How many times have you heard “We’ve got to tell our story to the public. We need to make them understand our position. If they could only see the ‘big picture’”? The assumption is that if we can just get our target public to understand, they will do what we want them to do.
But there’s a big flaw in that assumption writes Kerry Tucker and Bill Trumpfheller in the recently released second edition of McGraw-Hill’s “The Handbook of Strategic Public Relations and Integrated Marketing Communications,” edited by Clark Caywood of Northwestern University.
For the most part, people don’t care about an organization’s problems. They’ve got enough of their own. And simply communicating information to obtain a desired behavior rarely works. More than 30 years of research across a wide range of disciplines and issues have shown providing information alone on an issue, product or service will not significantly change the behaviors of a given public.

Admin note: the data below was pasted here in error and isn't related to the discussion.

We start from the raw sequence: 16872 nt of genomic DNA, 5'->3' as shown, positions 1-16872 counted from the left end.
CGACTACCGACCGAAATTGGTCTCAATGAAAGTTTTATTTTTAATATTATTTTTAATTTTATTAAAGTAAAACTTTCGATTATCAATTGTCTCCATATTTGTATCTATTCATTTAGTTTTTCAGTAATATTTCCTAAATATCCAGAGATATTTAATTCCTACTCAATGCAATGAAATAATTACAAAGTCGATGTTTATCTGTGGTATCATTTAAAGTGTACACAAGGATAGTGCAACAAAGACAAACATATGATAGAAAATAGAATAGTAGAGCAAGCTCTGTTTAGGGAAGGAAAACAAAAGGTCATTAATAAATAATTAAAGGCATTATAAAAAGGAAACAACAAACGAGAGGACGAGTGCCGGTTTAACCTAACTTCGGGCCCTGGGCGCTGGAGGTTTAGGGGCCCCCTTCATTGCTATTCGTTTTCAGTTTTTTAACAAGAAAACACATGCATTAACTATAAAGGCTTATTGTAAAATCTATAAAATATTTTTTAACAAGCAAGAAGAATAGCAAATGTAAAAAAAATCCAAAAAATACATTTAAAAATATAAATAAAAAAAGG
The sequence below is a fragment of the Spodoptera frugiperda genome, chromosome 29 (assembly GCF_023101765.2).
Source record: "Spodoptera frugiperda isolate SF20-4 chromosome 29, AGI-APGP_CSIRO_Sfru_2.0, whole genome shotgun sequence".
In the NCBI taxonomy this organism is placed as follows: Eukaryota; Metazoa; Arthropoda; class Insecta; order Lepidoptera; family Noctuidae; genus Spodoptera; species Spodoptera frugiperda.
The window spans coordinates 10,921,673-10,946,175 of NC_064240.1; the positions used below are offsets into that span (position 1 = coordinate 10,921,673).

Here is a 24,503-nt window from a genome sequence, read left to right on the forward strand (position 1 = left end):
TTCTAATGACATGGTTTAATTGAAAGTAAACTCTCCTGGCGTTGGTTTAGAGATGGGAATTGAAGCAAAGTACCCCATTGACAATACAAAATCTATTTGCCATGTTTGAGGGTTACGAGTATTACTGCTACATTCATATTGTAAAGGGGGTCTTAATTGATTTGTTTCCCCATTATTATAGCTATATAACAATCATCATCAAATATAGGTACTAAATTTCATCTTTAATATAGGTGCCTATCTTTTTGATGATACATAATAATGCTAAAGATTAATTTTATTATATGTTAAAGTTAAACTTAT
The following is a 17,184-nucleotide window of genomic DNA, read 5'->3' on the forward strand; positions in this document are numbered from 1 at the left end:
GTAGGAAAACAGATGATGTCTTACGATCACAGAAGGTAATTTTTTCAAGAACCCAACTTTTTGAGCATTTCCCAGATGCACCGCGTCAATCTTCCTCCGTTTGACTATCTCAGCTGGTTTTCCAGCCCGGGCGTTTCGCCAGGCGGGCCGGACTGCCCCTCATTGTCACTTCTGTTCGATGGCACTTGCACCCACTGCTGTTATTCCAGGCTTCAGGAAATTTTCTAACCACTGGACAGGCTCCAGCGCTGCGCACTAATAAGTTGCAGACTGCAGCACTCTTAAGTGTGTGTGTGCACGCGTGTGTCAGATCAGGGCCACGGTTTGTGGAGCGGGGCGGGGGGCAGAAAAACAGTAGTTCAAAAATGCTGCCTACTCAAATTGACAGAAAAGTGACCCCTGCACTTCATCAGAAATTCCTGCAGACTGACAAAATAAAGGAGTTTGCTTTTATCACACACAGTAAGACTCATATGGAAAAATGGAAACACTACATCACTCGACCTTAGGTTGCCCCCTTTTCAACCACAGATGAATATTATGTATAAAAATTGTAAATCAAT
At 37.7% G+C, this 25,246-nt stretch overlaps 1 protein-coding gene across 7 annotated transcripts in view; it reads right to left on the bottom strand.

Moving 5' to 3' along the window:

While people naturally resist change; communications strategies and messages (and tactics) can be organized to increase the odds of breaking through the information clutter we all face daily. They can do so by contrasting existing behavior, facilitating discomfort with existing behavior and offering help in adopting a new action.
Nuffer, Smith, Tucker’s proprietary framework to evaluate communications against behavioral principles is organized around four basic questions (internally, we call this “The Model”):
1. What is the need, concern or interest for the target audience?
2. Is the desired behavior clearly packaged as a credible solution to the need, concern or interest?
3. Have you presented the benefits of action and consequences of inaction to create discomfort for the current behavior?
4. Have you helped the target audience mentally rehearse the desired behavior? Have you included a call to action?
Public relations campaigns systematically strategized, packaged and delivered to target publics with specific, supportive behavioral outcomes stand a much better chance of breaking through today’s clutter and moving the proverbial needle, writes Tucker and Trumpfheller.